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What about my property?

What happens to my property in a WA bankruptcy?

What happens to my property in a Washington bankruptcy? If I file a WA State bankruptcy, do I lose all my property? In most cases, no. In fact, many of our Washington bankruptcy clients wipe out 100% of their debts and keep 100% of their property.

If you have questions about whether or not you can qualify for a Washington bankruptcy and what might happens to you property if you do file, we invite you to call our offices for an initial consultation. One of our Washington bankruptcy attorneys can review your finances and your assets and then help you to understand your legal rights and options.

The overwhelming majority of our Washington bankruptcy clients keep all of their property.

The majority of people who file for bankruptcy are able to keep all of the property that they own. The law allows you to keep enough property to give you a real fresh financial start. If the law allows you to keep property, it is considered “exempt” from being sold to pay part of your debt. The bankruptcy “exemptions” cover various types of property.

There are different exemptions for different types of property. Examples include home equity, vehicles, rights to receive money in a law suit and retirement plans to name a few. It is important to hire a skilled attorney who can help you list all your property – including types of property you might not think of – and maximize the amount of property you can keep.

Protecting as much property as possible is most important in a Washington Chapter 7, because that is a “liquidation” bankruptcy, meaning a bankruptcy trustee can sell unexempt property, turn it into cash, and pay your creditors as much as possible. If, however, you have some unexempt property you don’t want to lose in a Chapter 7, sometimes you can protect this property in a Chapter 13.

The rule is you must pay your creditors as much as they would get in a Washington Chapter 7 liquidation through a payment plan instead. For instance, if you owned some property worth $20,000 that you couldn’t exempt, you could pay the $20,000 spread out over three to five years and not have to give it up. This amount would be in addition to what secured creditors, such as mortgages and car loans, would get.

Sometimes you can file a Washington Chapter 7 and preserve unexempt assets by offering to that the trustee the amount that would be received by creditors in a liquidation. Often you can negotiate a lower amount because paying cash shaves the work involved in liquidating assets.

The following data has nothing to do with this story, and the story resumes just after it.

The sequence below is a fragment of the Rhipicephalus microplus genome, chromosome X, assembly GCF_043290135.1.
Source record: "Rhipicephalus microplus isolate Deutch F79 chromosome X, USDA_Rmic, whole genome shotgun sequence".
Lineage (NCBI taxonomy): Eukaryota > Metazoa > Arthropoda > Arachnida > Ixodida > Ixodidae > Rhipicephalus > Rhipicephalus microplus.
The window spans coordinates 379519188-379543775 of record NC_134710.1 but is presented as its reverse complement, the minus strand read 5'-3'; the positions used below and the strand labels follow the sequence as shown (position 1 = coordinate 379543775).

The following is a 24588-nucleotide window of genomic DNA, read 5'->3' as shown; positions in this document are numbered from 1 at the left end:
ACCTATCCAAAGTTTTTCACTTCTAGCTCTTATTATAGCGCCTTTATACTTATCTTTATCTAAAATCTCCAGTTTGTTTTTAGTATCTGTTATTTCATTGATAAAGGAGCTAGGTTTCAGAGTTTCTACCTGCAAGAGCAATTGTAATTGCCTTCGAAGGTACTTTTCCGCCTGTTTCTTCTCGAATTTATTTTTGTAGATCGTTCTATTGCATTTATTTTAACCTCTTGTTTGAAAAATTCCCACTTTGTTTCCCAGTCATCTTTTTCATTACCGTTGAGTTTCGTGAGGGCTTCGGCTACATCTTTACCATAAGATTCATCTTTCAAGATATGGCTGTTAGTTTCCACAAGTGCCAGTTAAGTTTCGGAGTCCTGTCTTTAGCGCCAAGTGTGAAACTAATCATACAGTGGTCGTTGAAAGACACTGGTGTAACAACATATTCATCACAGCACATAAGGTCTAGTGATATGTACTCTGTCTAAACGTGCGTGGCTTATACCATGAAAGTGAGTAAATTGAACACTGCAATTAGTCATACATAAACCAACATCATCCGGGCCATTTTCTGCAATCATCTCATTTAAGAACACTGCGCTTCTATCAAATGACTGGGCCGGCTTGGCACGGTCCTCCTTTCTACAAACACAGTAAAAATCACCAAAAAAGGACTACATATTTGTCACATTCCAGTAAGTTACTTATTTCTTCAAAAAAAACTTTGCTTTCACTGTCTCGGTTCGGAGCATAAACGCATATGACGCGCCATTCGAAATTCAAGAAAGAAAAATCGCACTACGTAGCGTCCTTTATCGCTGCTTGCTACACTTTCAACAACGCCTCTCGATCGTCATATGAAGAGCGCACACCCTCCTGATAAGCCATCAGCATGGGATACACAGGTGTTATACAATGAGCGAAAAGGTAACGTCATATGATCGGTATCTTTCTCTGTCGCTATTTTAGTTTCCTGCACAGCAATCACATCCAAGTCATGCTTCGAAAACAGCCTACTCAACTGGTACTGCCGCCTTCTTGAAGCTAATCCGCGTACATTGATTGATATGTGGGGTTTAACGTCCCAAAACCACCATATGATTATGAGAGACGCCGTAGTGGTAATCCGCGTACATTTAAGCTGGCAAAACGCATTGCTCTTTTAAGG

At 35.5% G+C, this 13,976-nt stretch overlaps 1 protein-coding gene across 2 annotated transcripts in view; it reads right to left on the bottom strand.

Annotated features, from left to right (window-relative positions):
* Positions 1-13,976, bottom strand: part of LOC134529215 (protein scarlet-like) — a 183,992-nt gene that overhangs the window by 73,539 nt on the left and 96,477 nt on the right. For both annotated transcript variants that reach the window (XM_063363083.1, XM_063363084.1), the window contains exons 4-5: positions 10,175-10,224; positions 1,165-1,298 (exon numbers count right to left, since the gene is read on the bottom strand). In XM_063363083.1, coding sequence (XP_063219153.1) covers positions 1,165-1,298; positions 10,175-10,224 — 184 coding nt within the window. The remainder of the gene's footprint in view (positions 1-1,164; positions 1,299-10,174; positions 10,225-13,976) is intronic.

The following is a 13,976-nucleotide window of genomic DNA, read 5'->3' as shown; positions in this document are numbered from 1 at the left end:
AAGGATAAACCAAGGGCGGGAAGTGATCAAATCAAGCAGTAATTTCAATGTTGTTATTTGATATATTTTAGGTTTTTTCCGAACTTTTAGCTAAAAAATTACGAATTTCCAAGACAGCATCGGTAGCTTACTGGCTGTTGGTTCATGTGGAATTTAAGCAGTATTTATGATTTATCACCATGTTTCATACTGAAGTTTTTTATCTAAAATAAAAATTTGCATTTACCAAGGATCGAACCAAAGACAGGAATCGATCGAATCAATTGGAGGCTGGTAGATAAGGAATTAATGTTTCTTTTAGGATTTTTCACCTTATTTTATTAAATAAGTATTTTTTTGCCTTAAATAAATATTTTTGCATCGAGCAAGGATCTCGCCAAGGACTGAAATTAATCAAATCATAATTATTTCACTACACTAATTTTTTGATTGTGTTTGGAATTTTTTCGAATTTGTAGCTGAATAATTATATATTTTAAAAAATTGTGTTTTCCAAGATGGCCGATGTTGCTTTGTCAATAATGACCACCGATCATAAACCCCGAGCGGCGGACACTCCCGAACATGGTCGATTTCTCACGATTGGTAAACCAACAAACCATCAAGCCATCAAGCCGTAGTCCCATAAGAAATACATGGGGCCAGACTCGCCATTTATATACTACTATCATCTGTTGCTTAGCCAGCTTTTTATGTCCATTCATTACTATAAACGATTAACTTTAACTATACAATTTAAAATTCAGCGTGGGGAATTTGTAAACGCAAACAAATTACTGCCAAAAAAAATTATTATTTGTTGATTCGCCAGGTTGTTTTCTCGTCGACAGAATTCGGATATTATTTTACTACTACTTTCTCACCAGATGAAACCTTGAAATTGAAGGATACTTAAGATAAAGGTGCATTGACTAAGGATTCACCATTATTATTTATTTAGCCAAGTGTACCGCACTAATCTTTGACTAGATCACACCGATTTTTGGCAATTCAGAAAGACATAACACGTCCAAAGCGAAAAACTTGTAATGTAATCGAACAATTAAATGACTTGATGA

Though most people who file for bankruptcy do not have to turn over assets to the trustee, it is important that you be advised by an experienced bankruptcy attorney to be sure. If there is a chance that you will have to turn over property, it is even more important to discuss this possibility with an experienced bankruptcy attorney.

What kind of property can you keep in bankruptcy?

Part of your meaningful fresh start in a bankruptcy involves keeping the property you need to go forward in life. The law recognizes this fact with the“exemptions” allowed in a bankruptcy proceeding, meaning a lot of your property is “exempt” from being taken to pay your creditors. In Washington, we can use either federal or state exemptions. Washington has a very generous home equity exemption of $125,000. If you don’t need a large homestead exemption, you can use a federal “wildcard” exemption which could allow you over $11,000 to apply to any property you have.

There are other specific exemptions – retirement plans are totally exempt, for instance. You should consult an attorney to review your property and see if you have anything that might be at risk. You should also talk to an attorney about what kind of property you have, which isn’t always obvious. For instance, if you have the right to sue someone, even if you haven’t talked to an attorney yet, your control over the potential lawsuit is property of you bankruptcy estate and you could lose that control to the bankruptcy trustee.

If you are making payments on a car, a house or other big ticket items, you can usually keep this property as long as you keep making the payments. You can pay for them inside a Chapter 13 plan, or just keep paying directly in a Chapter 7. There are ways to reduce the amount you pay in both Chapter 13 or Chapter 7, though in a Chapter 7 you may want to“reaffirm” one of these debts, which also carries the risk of getting back into trouble if you can’t make the payments.

If you have some property that can’t be protected by exemptions in a Chapter 7, you can keep it if you can propose a Chapter 13 plan that pays your creditors as much as they would get in Chapter 7. In a Chapter 7, if you can’t protect all of your property with an exemption, you still get to keep the cash amount of the exemption after the property is sold.